Tips: The accommodations are basic but very clean wooden bungalows, the bulk of the reservation does not have electricity (there is a small solar-powered station I heard about but never saw, so don’t count on using it). Bring flashlights, mosquito repellant, warm clothes, rain gear in the off-season, and a sense of adventure. Only a bit of English is spoken at Silico Creek (the man on the other side of the email address speaks fluent English), so you should have at least basic Spanish language skills.

travel speaker volunteering

A Little Announcement…Meet My Book, The Volunteer Traveler’s Handbook

Volunteer Traveler's Handbook image
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Writing this book over the past nine months functioned as a perfect mirror for my own personal fears and vulnerabilities—my book about volunteering ended up with so much of me exposed in the process that the thought of publicly launching was overwhelming.

When I left the United States in 2008 on what became my open-ended journey around the world, I had no idea where my travels would take me. I did however, have hopes that traveling would act as a reset button on my life—that I would find a new focus beyond the acting industry I left behind in Los Angeles and the advertising background I studied in college. I had no idea that four years later I would write a book about volunteer travel, but my path has led me here, to announcing my new (and as yet only) book, The Volunteer Traveler’s Handbook.

Why did I think this book needed writing?

After years of volunteering and supporting local communities in each place I visited, I wanted to work on a project that would help others create positive change as they travel. The more I traveled, I affirmed my belief that there is good that can come when we all focus more on socially conscious travel—acknowledging that everyone cannot give, serve, and volunteer in the same way. Over the years, as A Little Adrift found more growth and success, other travelers emailed me with questions about how they could find ways to connect their travel experiences with small, grassroots organizations and local social enterprises all over the world.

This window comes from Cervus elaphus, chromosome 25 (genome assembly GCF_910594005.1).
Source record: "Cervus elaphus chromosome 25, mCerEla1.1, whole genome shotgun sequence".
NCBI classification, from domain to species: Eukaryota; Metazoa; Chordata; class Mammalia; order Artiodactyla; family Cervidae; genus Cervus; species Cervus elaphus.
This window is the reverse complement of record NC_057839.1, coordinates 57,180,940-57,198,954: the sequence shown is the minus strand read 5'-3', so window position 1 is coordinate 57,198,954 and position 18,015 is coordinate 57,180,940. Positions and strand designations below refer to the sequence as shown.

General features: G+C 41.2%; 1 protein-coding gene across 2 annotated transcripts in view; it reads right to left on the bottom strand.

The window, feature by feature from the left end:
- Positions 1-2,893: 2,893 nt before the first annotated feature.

And it felt good. And there was a need for this information in the community.

With those needs, and the countless emails I have received over the years as an impetus, I wrote The Volunteer Traveler’s Handbook. The book addresses the complicated facets of the international volunteer industry, and delves into the ethical issues related to working in developing communities. Through personal stories, and stories from other travelers and organizations, the book paints a clear picture of the ways people can pair travel and service. Sometimes this means through volunteering, but the book also offers ideas for short-term travelers who are perhaps not able to commit to a full volunteer project. On the whole, I wrote the book to address these core elements:

  • Foundational ideas about volunteering in developing countries
  • The interplay of ethics and development work
  • Identifying your motivations for volunteering
  • Picking either a volunteer tour, middleman placement company, or an independent organization
  • How to research and vet organizations to ultimately decide which jive with your personal ethical code
  • Managing your expectations
  • Pre-trip cultural research
  • How to navigate the experience once you’re there
  • All the nuts and bolts of travel like packing, safety, insurance, and visas

The book is a tapestry of ideas on the voluntourism industry. It weaves stories throughout the text to illustrate practical ways to apply the advice, as well as photos, resources, and ideas.

Why me?